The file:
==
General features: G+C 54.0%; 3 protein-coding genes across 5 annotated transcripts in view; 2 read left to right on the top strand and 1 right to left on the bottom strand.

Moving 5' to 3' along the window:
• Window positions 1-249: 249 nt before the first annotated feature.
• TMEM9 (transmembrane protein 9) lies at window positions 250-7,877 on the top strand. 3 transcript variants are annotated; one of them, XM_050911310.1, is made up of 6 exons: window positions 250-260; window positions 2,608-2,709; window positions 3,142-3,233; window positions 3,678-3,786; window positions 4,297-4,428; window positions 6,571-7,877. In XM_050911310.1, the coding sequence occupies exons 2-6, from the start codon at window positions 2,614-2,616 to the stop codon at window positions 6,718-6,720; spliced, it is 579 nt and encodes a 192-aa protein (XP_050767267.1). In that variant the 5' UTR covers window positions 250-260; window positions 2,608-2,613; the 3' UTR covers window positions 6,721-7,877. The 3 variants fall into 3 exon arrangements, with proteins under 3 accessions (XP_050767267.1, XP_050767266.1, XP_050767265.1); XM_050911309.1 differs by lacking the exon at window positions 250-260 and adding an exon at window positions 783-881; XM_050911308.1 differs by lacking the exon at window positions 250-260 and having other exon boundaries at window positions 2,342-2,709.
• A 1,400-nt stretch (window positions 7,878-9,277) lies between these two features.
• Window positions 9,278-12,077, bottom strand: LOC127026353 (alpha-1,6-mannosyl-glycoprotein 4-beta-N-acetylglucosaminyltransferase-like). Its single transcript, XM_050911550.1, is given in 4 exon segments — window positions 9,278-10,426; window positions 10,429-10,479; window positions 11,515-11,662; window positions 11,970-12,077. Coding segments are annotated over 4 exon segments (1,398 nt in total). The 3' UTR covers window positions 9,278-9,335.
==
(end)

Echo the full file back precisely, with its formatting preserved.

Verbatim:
General features: G+C 54.0%; 3 protein-coding genes across 5 annotated transcripts in view; 2 read left to right on the top strand and 1 right to left on the bottom strand.

Moving 5' to 3' along the window:
• Window positions 1-249: 249 nt before the first annotated feature.
• TMEM9 (transmembrane protein 9) lies at window positions 250-7,877 on the top strand. 3 transcript variants are annotated; one of them, XM_050911310.1, is made up of 6 exons: window positions 250-260; window positions 2,608-2,709; window positions 3,142-3,233; window positions 3,678-3,786; window positions 4,297-4,428; window positions 6,571-7,877. In XM_050911310.1, the coding sequence occupies exons 2-6, from the start codon at window positions 2,614-2,616 to the stop codon at window positions 6,718-6,720; spliced, it is 579 nt and encodes a 192-aa protein (XP_050767267.1). In that variant the 5' UTR covers window positions 250-260; window positions 2,608-2,613; the 3' UTR covers window positions 6,721-7,877. The 3 variants fall into 3 exon arrangements, with proteins under 3 accessions (XP_050767267.1, XP_050767266.1, XP_050767265.1); XM_050911309.1 differs by lacking the exon at window positions 250-260 and adding an exon at window positions 783-881; XM_050911308.1 differs by lacking the exon at window positions 250-260 and having other exon boundaries at window positions 2,342-2,709.
• A 1,400-nt stretch (window positions 7,878-9,277) lies between these two features.
• Window positions 9,278-12,077, bottom strand: LOC127026353 (alpha-1,6-mannosyl-glycoprotein 4-beta-N-acetylglucosaminyltransferase-like). Its single transcript, XM_050911550.1, is given in 4 exon segments — window positions 9,278-10,426; window positions 10,429-10,479; window positions 11,515-11,662; window positions 11,970-12,077. Coding segments are annotated over 4 exon segments (1,398 nt in total). The 3' UTR covers window positions 9,278-9,335.